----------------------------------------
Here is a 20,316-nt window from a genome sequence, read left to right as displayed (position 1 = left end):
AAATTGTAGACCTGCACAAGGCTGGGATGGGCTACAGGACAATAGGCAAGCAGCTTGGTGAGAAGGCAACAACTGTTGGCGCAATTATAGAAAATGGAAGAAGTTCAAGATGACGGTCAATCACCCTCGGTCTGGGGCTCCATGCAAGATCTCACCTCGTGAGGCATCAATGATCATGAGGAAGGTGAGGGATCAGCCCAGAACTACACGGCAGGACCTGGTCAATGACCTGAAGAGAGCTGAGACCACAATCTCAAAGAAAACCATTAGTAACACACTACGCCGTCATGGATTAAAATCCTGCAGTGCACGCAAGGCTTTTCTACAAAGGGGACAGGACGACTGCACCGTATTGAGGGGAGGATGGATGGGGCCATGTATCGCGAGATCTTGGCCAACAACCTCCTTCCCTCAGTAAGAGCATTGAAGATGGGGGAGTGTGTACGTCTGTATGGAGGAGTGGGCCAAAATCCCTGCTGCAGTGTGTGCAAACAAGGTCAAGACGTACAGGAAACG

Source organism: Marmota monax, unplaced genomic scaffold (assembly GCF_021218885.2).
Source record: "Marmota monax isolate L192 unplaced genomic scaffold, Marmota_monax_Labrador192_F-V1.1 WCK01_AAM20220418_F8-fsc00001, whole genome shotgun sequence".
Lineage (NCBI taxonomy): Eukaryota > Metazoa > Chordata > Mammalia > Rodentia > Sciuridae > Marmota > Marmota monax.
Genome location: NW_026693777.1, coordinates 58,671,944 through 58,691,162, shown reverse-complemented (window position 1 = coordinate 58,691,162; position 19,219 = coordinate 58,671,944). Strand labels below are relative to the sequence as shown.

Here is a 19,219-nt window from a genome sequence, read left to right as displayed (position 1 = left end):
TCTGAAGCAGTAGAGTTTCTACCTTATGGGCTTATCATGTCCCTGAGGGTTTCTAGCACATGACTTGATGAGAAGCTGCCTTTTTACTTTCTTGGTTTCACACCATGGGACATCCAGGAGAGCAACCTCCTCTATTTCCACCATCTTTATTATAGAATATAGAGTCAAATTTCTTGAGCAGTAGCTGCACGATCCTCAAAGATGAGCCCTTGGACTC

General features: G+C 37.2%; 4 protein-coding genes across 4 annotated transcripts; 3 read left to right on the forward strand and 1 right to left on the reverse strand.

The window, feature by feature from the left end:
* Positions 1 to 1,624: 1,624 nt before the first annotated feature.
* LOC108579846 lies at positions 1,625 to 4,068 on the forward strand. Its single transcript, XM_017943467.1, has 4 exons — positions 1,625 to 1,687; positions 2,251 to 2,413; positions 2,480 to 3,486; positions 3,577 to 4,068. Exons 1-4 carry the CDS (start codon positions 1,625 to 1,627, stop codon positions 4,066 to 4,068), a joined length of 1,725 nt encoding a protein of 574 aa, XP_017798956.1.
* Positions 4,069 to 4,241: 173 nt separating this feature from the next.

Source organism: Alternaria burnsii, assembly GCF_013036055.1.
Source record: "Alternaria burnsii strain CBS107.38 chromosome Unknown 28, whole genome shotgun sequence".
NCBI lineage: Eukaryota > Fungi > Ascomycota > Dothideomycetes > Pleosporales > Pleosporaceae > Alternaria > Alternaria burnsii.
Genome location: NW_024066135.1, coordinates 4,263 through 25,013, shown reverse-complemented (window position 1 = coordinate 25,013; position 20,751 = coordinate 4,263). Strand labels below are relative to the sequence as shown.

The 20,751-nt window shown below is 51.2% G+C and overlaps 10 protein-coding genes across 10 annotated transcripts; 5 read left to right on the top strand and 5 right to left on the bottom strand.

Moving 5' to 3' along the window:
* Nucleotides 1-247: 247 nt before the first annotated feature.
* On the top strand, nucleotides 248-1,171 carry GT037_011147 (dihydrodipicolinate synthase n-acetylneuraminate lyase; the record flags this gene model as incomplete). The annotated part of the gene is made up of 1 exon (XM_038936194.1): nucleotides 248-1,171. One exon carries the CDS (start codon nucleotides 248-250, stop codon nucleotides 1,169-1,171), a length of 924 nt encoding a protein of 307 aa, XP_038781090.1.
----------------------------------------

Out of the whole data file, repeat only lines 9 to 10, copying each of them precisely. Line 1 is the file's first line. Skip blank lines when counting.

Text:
General features: G+C 37.2%; 4 protein-coding genes across 4 annotated transcripts; 3 read left to right on the forward strand and 1 right to left on the reverse strand.

The window, feature by feature from the left end: